Tuesday, May 23, 2006

Revised House Rule for Customs & Smuggling MTU

In practice, in retrospect, I mainly can't be bothered with this as a system. The basic idea is good for adventure seeds, but the day to day administration of this is too fiddly.

Cargos, leaving or arriving on a planet, must pass through customs. Cargos being shipped for fee are understood to have passed customs, and are not the responsibility of the ship. Brokers assisting in the purchase of cargos can assist with their export due to their familiarity with local law, customs, and officials.

Basic Procedure
1) roll law level +, with admin and/or broker dms, to pass customs unchallenged.
2) if law roll fails, tariffs = (2D-7 + law -admin) x Kcr100 per ton.

Government or Noble permissions and waivers may be available to permit easy passage through customs.

Documents may be forged allowing passage without tariff : these must be prepared in advance.

Bribes may be attempted to bypass tariffs (1% total fines for initial attempt.)

If difficulty with customs is expected or if a cargo has already been rejected for passage, attempts may be made to smuggle it: these should be played out depending on the world's ability to police itself.

A specific cargo refused entry or exit from a specific world may never be passed through that world's customs legally. Other examples ofthe same kind of cargo must be checked separately.

Cargos stuck on their world of purchase may be resold immediately for 50% of their purchase price, or the PC may roll resale normally the next week.

PUNISHMENTS:

If caught at smuggling, if reported for bribery or forgery attempts, punishment is as follows:
All fines imposed x 10, (cargo and ship subject to seizure if fines exceed available funds)
AND
(2D-7 + law -admin) = years imprisonment.
LAWYERS: The player can add a lawyer's skill to assist in his defense: Fee = 10% of total fines plus 1% per level of legal/admin above 1.

IMPERIAL ENTANGLEMENTS:

Imperial patrol cruisers perform additional customs spotchecks: If all cargos aboard a ship have passed through customs, they will have appropriate documentation and the boarding will likely be a formality. If there is cargo on board that did not pass through customs and is undocumented, the above process must be applied. IMTU, I assume a general Imperial law level of 9 for such encounters: Of course, brokers are not available on such occasions, although lawyers may be made available onworld should the PC be taken into custody.

8 Comments:

Blogger KenHR said...

I like the addition of Lawyers to this system.

Perhaps you could, for the sake of expediting a trial, use a die roll to determine sentencing, with the lawyer providing a DM (not unlike Brokers for trading)? The most effective lawyers would be more expensive that way.

11:29 AM  
Blogger KenHR said...

Err...never mind that comment. That's what you're doing already.

Can I blame lack of coffee this late in the day?

11:49 AM  
Blogger MTU: The Festrian Empire said...

That's pretty much what I had in mind: The lawyer's legal/admin level would be added to the player's own, to modify the roll regarding jailtime.

11:55 AM  
Blogger MTU: The Festrian Empire said...

Ah! Got your comment there.

One gap that I see now, though, is that I don't have a mechanism to see if the lawyer can get our smuggling hero off in regard to the fine: perhaps the lawyer's skill can be subtracted from the initial Tariff roll, reducing the impact of the fine(potentially negating it!) But that's getting a little hairy. Trying to keep this streamlined...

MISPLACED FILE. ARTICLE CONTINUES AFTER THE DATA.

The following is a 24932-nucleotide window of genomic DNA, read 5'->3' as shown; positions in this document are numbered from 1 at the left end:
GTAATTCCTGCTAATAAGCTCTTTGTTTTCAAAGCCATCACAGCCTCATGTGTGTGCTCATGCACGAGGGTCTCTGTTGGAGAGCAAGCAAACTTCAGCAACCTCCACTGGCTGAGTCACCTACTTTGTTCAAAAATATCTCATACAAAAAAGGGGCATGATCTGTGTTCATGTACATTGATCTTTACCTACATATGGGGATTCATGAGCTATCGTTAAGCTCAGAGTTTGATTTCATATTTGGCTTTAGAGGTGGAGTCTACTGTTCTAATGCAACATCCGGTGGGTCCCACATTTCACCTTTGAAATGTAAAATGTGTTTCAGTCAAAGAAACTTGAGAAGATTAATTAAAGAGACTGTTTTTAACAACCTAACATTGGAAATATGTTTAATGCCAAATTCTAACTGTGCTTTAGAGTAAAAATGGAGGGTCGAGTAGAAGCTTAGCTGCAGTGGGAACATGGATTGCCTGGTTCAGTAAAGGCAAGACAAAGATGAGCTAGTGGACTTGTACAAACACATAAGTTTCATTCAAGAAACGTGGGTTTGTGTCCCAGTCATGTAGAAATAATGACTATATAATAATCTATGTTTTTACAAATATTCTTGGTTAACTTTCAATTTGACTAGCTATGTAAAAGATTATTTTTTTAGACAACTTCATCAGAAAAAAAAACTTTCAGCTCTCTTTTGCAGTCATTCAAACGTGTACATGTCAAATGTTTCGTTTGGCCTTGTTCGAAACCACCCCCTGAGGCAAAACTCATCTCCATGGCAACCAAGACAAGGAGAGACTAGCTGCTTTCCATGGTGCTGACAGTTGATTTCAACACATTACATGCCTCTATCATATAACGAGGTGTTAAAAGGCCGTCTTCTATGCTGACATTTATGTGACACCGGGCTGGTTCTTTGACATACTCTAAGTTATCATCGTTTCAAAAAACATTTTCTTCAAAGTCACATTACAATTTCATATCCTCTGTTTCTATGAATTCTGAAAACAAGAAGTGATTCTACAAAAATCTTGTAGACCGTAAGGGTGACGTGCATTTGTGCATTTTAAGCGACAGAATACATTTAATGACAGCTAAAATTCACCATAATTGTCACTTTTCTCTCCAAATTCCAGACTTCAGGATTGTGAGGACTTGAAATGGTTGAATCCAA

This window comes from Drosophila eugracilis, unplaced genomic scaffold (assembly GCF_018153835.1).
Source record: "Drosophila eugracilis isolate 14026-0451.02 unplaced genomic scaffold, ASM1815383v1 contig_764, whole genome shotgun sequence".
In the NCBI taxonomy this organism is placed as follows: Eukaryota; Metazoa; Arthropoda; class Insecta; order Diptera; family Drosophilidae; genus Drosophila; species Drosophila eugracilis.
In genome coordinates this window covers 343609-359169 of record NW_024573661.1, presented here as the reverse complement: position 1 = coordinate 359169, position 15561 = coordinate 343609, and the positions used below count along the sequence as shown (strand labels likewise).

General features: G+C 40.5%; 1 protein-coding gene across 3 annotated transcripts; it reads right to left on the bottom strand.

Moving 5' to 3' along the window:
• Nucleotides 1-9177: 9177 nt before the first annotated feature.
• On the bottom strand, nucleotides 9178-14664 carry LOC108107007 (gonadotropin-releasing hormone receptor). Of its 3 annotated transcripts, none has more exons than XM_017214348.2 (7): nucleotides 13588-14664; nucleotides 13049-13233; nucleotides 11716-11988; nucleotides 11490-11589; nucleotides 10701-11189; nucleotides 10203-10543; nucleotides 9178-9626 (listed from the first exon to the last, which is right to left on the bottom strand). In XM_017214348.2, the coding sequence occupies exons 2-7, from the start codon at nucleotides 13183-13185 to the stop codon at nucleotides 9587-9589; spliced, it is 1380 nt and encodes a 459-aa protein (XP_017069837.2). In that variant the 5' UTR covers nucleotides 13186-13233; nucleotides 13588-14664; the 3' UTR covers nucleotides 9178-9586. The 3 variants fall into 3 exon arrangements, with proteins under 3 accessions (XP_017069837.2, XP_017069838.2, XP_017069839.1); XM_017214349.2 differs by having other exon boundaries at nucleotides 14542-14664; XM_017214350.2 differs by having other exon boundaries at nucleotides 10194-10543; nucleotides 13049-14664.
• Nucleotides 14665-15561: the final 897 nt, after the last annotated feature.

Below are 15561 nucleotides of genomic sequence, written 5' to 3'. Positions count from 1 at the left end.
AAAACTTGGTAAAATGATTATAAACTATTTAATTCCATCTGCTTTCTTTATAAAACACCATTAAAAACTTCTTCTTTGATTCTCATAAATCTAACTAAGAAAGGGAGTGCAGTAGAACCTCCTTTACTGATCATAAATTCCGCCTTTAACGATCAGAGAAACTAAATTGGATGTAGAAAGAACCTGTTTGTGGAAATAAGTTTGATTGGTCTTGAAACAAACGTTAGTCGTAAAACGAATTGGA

11:57 AM  
Blogger KenHR said...

Maybe use the sentencing roll to determine the fine?

Like this:

2d6-7+Law-Admin-Lawyer = Sentence in years

FROM THE SAME ROLL:

Subtract lower die from higher die + 5 - Lawyer. This is the fine multiplier.

For example, Jimmy Phan gets caught sneaking some high-end synthetic pharmaceuticals off of the planet Wyhear. He hires a lawyer with skill-1. He rolls 2D and gets a 6 and a 3.

Assuming a law level of 9, this results in a sentence of ((6+3)-7+9-1) 10 years. The fine is (6-3+5-1) 7x the tariff.

I like using dice tricks like this to get the most mileage out of one roll, but such a scheme doesn't really stick with normal CT conventions, so it might not be acceptable in this form. But I think a fine reduction should be tied in with the same roll somehow, if only to save on the wristage.

12:36 PM  
Blogger MTU: The Festrian Empire said...

I'll try to play out your 2-in-1 roll: that could be pretty elegant, once it's firmly in mind.

9:25 AM  
Blogger Craig A. Glesner said...

Remind me to keep my nose clean in this part of space, the fines are fanarking killer here. Wow, KCr 100/ton. Yikes.

Facing those kind of fines, I for sure am going to spend the CrImps on the best lawyer I can find. Seems like it would be cheaper in the end.

6:56 PM  
Blogger Festeria said...

To tell the truth, I'm moving away from this - at least as far as the literal application of it is concerned. It's unwieldy, and it's an example of a kind of houserule bloat I'd like to avoid... I'd want to revisit the rule in light of my more recent interpretations of trade IMTU, as well. This works well in a TU where the big trade is all locked up by big corps. MTU is starting to approach a level where trade between planets is potentially lucrative, but less rationalized.

4:25 AM  

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